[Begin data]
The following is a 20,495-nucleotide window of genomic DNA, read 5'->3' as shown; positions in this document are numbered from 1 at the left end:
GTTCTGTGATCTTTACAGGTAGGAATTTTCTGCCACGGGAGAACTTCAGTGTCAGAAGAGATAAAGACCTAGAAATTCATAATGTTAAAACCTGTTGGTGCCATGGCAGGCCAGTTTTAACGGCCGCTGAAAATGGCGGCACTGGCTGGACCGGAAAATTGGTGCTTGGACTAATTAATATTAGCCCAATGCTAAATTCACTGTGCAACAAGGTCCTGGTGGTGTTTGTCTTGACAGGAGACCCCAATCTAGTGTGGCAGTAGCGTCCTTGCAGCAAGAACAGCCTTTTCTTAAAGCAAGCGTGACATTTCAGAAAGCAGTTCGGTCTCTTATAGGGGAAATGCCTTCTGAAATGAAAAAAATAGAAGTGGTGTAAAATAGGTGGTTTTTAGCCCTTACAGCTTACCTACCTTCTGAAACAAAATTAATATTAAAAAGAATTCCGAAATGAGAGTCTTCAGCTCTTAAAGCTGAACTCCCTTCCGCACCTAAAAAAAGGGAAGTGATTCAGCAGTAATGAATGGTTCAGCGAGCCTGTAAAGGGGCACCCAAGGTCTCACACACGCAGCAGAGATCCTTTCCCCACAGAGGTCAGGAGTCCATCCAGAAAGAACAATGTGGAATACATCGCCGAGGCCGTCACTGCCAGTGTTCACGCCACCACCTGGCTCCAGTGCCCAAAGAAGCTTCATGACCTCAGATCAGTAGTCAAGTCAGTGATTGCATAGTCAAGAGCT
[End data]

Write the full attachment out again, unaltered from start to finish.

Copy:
The following is a 20,495-nucleotide window of genomic DNA, read 5'->3' as shown; positions in this document are numbered from 1 at the left end:
GTTCTGTGATCTTTACAGGTAGGAATTTTCTGCCACGGGAGAACTTCAGTGTCAGAAGAGATAAAGACCTAGAAATTCATAATGTTAAAACCTGTTGGTGCCATGGCAGGCCAGTTTTAACGGCCGCTGAAAATGGCGGCACTGGCTGGACCGGAAAATTGGTGCTTGGACTAATTAATATTAGCCCAATGCTAAATTCACTGTGCAACAAGGTCCTGGTGGTGTTTGTCTTGACAGGAGACCCCAATCTAGTGTGGCAGTAGCGTCCTTGCAGCAAGAACAGCCTTTTCTTAAAGCAAGCGTGACATTTCAGAAAGCAGTTCGGTCTCTTATAGGGGAAATGCCTTCTGAAATGAAAAAAATAGAAGTGGTGTAAAATAGGTGGTTTTTAGCCCTTACAGCTTACCTACCTTCTGAAACAAAATTAATATTAAAAAGAATTCCGAAATGAGAGTCTTCAGCTCTTAAAGCTGAACTCCCTTCCGCACCTAAAAAAAGGGAAGTGATTCAGCAGTAATGAATGGTTCAGCGAGCCTGTAAAGGGGCACCCAAGGTCTCACACACGCAGCAGAGATCCTTTCCCCACAGAGGTCAGGAGTCCATCCAGAAAGAACAATGTGGAATACATCGCCGAGGCCGTCACTGCCAGTGTTCACGCCACCACCTGGCTCCAGTGCCCAAAGAAGCTTCATGACCTCAGATCAGTAGTCAAGTCAGTGATTGCATAGTCAAGAGCT